Meantime, in 1864, population had attained to 3,600 souls, to supply whose spirituous wants fourteen hotels were licensed. Another innovation was now introduced of great convenience, in supplying light for the streets. No effort had previously been made in this department of civic government; but quiet, inoffensive burghers, returning from business at late hours, were now aided in maintaining a decorous and polite deportment in crossing streets whose mud in rainy seasons was of unseasonable depths. Mr. P. R. Jarvis during this year applied to the Home government for a trophy of British power, which young Canadians might look upon, and thereby stimulate their military ardour. In reply Stratford received a cannon, captured by Britain in the Crimean war and which now sits peacefully on the north side of Downie street. In every section evidences of improvement were perceptible. Several elegant churches had been erected, and good substantial business blocks were now found on Ontario and Market streets. Expenditure on public works had also largely increased since 1854, being now, in 1867, $18,000.
Since completing the G. T. R. and the B. & L. H. railway in 1857, Stratford's commercial supremacy in Perth County was assured. This, again, was rendered more secure by the construction of the Port Dover and Stratford & Huron railways in 1875. Wealth was now accumulating, and in 1874 a gas company was organized to supersede the oil lamps of an earlier day. These luminaries had done pioneer service, although the feeble glimmering light emitted seemed to do nothing further than render more perceptible surrounding darkness. Gas was again superseded in turn by electric light, which now sparkles on every street and in the luxuriant homes of numerous citizens. The assets of the Electric Company now reach over $100,000.
In 1883 a Water Supply Company was organized, with Mr. John Corrie as president, having a capital of $115,000. In 1901 this company supplied, through 70,000 ft. of mains, nearly 325,000,000 imperial gallons of water. This indicates a very great improvement since the first council ordered three pumps from Georgetown for the village wells.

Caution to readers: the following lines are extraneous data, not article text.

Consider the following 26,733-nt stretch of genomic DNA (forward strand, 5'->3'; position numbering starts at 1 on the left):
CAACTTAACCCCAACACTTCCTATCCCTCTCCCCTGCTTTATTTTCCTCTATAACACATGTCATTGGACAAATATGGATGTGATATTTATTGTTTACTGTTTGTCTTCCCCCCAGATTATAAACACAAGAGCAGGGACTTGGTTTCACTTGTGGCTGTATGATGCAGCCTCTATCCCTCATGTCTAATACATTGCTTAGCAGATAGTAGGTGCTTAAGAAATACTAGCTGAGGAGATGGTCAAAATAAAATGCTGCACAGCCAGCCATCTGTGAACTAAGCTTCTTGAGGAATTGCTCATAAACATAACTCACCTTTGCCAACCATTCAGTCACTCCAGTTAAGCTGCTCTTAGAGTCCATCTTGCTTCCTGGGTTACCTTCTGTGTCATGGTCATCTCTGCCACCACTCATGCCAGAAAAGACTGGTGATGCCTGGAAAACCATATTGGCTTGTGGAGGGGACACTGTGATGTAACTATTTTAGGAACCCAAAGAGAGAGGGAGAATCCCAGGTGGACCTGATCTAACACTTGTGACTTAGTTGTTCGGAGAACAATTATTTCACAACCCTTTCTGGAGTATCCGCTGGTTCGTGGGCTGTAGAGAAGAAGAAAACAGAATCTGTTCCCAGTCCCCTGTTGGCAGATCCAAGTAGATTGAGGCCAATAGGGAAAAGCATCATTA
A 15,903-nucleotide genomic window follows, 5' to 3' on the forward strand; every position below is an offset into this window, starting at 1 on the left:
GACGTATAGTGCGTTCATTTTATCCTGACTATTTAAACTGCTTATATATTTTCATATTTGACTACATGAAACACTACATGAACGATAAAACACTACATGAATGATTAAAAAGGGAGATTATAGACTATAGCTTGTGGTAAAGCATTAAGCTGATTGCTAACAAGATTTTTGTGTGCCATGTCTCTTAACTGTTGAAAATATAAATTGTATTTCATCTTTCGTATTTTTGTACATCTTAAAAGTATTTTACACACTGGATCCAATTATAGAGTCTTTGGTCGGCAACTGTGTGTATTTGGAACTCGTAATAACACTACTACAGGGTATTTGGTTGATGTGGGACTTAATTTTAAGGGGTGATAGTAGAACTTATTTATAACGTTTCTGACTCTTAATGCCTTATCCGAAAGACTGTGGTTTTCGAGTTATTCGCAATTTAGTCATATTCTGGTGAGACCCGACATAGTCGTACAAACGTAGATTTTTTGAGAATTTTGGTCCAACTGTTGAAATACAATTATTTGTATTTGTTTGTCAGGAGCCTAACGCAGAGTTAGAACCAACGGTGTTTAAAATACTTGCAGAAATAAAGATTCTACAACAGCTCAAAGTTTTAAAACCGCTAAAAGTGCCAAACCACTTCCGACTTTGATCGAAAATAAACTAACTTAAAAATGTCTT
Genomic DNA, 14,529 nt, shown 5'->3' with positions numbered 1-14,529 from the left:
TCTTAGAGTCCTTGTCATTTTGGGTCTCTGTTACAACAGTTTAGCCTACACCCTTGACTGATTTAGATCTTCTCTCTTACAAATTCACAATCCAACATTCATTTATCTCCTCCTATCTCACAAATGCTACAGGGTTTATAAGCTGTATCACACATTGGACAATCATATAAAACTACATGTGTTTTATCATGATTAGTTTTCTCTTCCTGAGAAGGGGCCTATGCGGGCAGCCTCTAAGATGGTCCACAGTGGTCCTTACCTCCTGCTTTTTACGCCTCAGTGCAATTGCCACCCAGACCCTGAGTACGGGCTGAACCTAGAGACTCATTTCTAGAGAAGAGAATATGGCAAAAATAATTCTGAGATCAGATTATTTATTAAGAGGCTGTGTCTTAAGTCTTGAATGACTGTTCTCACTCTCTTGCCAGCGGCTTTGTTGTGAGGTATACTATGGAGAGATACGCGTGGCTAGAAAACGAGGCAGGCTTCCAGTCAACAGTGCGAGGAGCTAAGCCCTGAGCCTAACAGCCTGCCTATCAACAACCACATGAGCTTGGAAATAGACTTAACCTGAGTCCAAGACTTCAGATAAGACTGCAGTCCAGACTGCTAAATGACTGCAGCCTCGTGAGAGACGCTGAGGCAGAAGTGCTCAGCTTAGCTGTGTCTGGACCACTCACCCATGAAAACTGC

A modern system of fire protection is now in operation, and a system of sewage has been introduced. Sewage beds have been constructed on the latest scientific principles, where absolute purification is attained before being discharged into the river.
These improvements have demanded a large expenditure in their successful prosecution, and the people in 1901 contributed for civic taxation $120,000. Of this amount nearly $24,000 was set apart for education, $16,540 for local improvements, and $13,585 for fire protection, water, and light.
Before closing this part of our work we desire to add that all those fraternal societies, which are doubtless doing great good in the world, are fully represented in a population of 10,500 people, who are now citizens of Stratford. The benevolent societies are: St. George's, St. Andrew's, St. Vincent de Paul, Freemasons, Oddfellows, Foresters, Workmen, Orange and Temperance lodges, Father Mathew Temperance Society, G. T. R. Benevolent Society, Friendly Society, Amalgamated Society of Engineers, Sons of Scotland, Sons of England, Knights of Pythias, and others. A library and reading room has been established by the railway company for their employees. A public library is also maintained, containing at present over 4,000 volumes.